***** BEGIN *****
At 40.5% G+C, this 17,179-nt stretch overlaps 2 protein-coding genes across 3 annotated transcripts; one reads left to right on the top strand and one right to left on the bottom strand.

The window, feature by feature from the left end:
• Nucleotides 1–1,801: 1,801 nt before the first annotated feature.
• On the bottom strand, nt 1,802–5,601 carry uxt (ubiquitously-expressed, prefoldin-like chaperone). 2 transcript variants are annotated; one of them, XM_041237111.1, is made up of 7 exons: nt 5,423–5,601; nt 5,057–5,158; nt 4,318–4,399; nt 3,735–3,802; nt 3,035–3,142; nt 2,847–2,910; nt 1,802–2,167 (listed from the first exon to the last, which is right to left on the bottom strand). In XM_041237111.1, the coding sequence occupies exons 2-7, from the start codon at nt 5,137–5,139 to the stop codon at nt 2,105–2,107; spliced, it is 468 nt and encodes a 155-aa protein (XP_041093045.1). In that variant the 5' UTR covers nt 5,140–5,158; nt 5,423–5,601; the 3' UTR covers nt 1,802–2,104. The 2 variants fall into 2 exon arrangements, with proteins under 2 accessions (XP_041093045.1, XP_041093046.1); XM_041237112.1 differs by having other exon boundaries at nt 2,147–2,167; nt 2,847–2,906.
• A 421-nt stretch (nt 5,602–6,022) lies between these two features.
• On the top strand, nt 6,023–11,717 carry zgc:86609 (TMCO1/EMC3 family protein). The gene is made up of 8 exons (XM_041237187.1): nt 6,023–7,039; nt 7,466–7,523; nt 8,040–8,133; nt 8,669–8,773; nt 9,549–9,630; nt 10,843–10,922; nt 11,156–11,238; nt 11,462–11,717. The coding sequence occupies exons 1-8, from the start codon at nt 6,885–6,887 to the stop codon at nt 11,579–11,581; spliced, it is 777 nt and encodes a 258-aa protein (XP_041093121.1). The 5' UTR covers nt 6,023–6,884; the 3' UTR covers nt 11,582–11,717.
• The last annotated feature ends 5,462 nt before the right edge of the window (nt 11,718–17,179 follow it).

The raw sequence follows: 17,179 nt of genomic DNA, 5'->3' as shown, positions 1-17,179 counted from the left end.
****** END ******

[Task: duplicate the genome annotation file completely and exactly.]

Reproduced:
At 40.5% G+C, this 17,179-nt stretch overlaps 2 protein-coding genes across 3 annotated transcripts; one reads left to right on the top strand and one right to left on the bottom strand.

The window, feature by feature from the left end:
• Nucleotides 1–1,801: 1,801 nt before the first annotated feature.
• On the bottom strand, nt 1,802–5,601 carry uxt (ubiquitously-expressed, prefoldin-like chaperone). 2 transcript variants are annotated; one of them, XM_041237111.1, is made up of 7 exons: nt 5,423–5,601; nt 5,057–5,158; nt 4,318–4,399; nt 3,735–3,802; nt 3,035–3,142; nt 2,847–2,910; nt 1,802–2,167 (listed from the first exon to the last, which is right to left on the bottom strand). In XM_041237111.1, the coding sequence occupies exons 2-7, from the start codon at nt 5,137–5,139 to the stop codon at nt 2,105–2,107; spliced, it is 468 nt and encodes a 155-aa protein (XP_041093045.1). In that variant the 5' UTR covers nt 5,140–5,158; nt 5,423–5,601; the 3' UTR covers nt 1,802–2,104. The 2 variants fall into 2 exon arrangements, with proteins under 2 accessions (XP_041093045.1, XP_041093046.1); XM_041237112.1 differs by having other exon boundaries at nt 2,147–2,167; nt 2,847–2,906.
• A 421-nt stretch (nt 5,602–6,022) lies between these two features.
• On the top strand, nt 6,023–11,717 carry zgc:86609 (TMCO1/EMC3 family protein). The gene is made up of 8 exons (XM_041237187.1): nt 6,023–7,039; nt 7,466–7,523; nt 8,040–8,133; nt 8,669–8,773; nt 9,549–9,630; nt 10,843–10,922; nt 11,156–11,238; nt 11,462–11,717. The coding sequence occupies exons 1-8, from the start codon at nt 6,885–6,887 to the stop codon at nt 11,579–11,581; spliced, it is 777 nt and encodes a 258-aa protein (XP_041093121.1). The 5' UTR covers nt 6,023–6,884; the 3' UTR covers nt 11,582–11,717.
• The last annotated feature ends 5,462 nt before the right edge of the window (nt 11,718–17,179 follow it).

The raw sequence follows: 17,179 nt of genomic DNA, 5'->3' as shown, positions 1-17,179 counted from the left end.